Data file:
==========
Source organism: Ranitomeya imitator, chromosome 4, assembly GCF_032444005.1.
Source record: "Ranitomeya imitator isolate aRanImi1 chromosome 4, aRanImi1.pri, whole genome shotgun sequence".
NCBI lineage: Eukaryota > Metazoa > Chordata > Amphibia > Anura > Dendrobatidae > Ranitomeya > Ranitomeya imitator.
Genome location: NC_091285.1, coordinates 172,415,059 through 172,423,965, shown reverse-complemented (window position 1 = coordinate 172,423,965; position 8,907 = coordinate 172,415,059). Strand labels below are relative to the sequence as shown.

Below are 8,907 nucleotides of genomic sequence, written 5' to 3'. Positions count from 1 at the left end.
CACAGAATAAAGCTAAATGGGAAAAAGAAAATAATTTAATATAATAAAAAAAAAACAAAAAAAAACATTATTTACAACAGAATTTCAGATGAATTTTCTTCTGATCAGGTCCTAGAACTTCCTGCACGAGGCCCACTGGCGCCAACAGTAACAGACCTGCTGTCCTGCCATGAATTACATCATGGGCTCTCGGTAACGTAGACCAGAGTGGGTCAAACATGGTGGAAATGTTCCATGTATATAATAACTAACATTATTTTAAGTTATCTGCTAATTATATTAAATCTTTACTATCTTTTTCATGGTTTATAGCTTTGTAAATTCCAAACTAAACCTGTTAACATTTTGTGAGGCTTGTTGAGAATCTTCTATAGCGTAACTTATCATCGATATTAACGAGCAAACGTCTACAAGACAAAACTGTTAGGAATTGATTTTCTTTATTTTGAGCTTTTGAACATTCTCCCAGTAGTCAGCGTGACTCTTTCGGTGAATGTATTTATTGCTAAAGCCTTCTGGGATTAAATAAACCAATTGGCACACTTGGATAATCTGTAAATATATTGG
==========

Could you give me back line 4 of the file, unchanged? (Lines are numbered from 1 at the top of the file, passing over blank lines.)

Genome location: NC_091285.1, coordinates 172,415,059 through 172,423,965, shown reverse-complemented (window position 1 = coordinate 172,423,965; position 8,907 = coordinate 172,415,059). Strand labels below are relative to the sequence as shown.